Week 10: Record Preservation

Hi Everyone,

The blogging question this week is challenging because it is almost impossible to find a way that can preserve my research records into the far future. Particularly, the rapid changes in technologies make preservation even harder. For example, if people have records stored in floppy disks and even if they can preserve the disks perfectly, it could be very difficult to find a computer that can read the information today. This same situation will happen to all the new technologies today as they become obsolete. Despite the unreliability of technology, I will still post my research records online and store them in different formats with regular updates as a backup strategy.

Some traditional approaches could be more dependable. For example, I would print out plenty of hard copies, develop photos, make audio and video recordings, share the information and knowledge with others, such as friends and family, and make them aware of the importance of preserving information and knowledge.

Thank you.



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One response to “Week 10: Record Preservation

  1. Liz, you make a good point about how the technological tools of yesterday are very hard to access (i.e., floppy disks). Someday we won’t find a place to put a memory stick in our computers! One of my laptops doesn’t even have a place to insert CD-ROMs.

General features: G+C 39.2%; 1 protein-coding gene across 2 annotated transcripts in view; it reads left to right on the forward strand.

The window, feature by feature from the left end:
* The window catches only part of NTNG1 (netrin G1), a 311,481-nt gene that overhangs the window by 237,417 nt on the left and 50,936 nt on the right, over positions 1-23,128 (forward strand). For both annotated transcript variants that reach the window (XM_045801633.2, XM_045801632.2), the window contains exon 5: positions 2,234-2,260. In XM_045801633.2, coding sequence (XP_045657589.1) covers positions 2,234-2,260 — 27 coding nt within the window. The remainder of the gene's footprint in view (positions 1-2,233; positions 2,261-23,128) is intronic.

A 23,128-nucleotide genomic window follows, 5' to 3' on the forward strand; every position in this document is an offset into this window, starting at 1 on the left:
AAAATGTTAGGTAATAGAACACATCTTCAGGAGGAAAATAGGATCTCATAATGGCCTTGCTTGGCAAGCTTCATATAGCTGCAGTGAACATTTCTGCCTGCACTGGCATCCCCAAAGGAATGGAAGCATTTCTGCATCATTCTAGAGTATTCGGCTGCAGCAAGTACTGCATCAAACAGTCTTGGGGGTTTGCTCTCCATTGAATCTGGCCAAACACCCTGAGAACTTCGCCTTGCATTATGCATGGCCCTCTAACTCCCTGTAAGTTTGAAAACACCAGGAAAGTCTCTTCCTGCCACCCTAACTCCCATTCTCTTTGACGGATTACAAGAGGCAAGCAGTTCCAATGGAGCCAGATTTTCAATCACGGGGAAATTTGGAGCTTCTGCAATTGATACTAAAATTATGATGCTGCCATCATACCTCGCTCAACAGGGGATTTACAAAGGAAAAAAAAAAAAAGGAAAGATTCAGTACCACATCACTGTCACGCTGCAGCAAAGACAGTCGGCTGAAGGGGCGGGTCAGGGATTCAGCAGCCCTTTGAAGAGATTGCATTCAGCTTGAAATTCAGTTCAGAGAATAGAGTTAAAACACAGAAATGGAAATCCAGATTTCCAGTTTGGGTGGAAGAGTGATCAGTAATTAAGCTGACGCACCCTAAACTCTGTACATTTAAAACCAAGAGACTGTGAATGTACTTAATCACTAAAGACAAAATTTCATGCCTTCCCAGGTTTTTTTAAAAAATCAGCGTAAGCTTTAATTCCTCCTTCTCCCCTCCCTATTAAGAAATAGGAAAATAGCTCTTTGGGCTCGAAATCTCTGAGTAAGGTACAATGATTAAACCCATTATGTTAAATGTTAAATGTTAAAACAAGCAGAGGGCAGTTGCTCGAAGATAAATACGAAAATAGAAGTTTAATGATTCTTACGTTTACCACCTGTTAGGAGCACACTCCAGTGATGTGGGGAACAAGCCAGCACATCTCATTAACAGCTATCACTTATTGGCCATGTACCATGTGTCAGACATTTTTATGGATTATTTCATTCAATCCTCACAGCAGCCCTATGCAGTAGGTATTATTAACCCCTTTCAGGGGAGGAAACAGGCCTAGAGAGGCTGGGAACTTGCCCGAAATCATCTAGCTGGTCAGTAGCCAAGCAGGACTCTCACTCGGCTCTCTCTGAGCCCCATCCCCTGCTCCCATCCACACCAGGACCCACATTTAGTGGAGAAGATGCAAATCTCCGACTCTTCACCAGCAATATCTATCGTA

I believe that we – as researchers – are responsible for providing a reference section that states where we obtained our sources and conforms to a proper reference style (e.g., APA) and clear in-text citations, as well as footnotes to give details and/or further explanations of concepts/people cited in the main paragraph, also a Notes section and Appendices section if necessary. We should not have the responsibility of maintaining the sources’ availability in an easily accessible way because we can’t control future changes in technology.


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